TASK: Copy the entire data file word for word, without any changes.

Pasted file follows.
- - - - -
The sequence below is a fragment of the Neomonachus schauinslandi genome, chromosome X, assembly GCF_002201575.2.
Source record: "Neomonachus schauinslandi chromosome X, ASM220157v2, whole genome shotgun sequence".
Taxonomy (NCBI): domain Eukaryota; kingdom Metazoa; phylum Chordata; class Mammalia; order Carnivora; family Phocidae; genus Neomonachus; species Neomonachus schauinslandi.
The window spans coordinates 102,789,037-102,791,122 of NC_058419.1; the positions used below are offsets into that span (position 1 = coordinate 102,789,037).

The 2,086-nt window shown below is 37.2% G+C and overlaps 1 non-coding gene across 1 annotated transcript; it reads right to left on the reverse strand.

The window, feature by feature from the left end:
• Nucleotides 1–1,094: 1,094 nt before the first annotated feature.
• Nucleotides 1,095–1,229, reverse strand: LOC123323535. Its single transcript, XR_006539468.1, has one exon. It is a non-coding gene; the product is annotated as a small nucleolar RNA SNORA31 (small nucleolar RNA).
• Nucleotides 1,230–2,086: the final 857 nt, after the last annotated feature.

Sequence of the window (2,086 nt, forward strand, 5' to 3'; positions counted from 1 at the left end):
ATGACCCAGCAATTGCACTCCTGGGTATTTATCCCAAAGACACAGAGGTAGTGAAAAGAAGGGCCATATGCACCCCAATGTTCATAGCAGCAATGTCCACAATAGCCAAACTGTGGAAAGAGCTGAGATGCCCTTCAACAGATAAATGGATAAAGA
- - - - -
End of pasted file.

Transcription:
The sequence below is a fragment of the Neomonachus schauinslandi genome, chromosome X, assembly GCF_002201575.2.
Source record: "Neomonachus schauinslandi chromosome X, ASM220157v2, whole genome shotgun sequence".
Taxonomy (NCBI): domain Eukaryota; kingdom Metazoa; phylum Chordata; class Mammalia; order Carnivora; family Phocidae; genus Neomonachus; species Neomonachus schauinslandi.
The window spans coordinates 102,789,037-102,791,122 of NC_058419.1; the positions used below are offsets into that span (position 1 = coordinate 102,789,037).

The 2,086-nt window shown below is 37.2% G+C and overlaps 1 non-coding gene across 1 annotated transcript; it reads right to left on the reverse strand.

The window, feature by feature from the left end:
• Nucleotides 1–1,094: 1,094 nt before the first annotated feature.
• Nucleotides 1,095–1,229, reverse strand: LOC123323535. Its single transcript, XR_006539468.1, has one exon. It is a non-coding gene; the product is annotated as a small nucleolar RNA SNORA31 (small nucleolar RNA).
• Nucleotides 1,230–2,086: the final 857 nt, after the last annotated feature.

Sequence of the window (2,086 nt, forward strand, 5' to 3'; positions counted from 1 at the left end):
ATGACCCAGCAATTGCACTCCTGGGTATTTATCCCAAAGACACAGAGGTAGTGAAAAGAAGGGCCATATGCACCCCAATGTTCATAGCAGCAATGTCCACAATAGCCAAACTGTGGAAAGAGCTGAGATGCCCTTCAACAGATAAATGGATAAAGA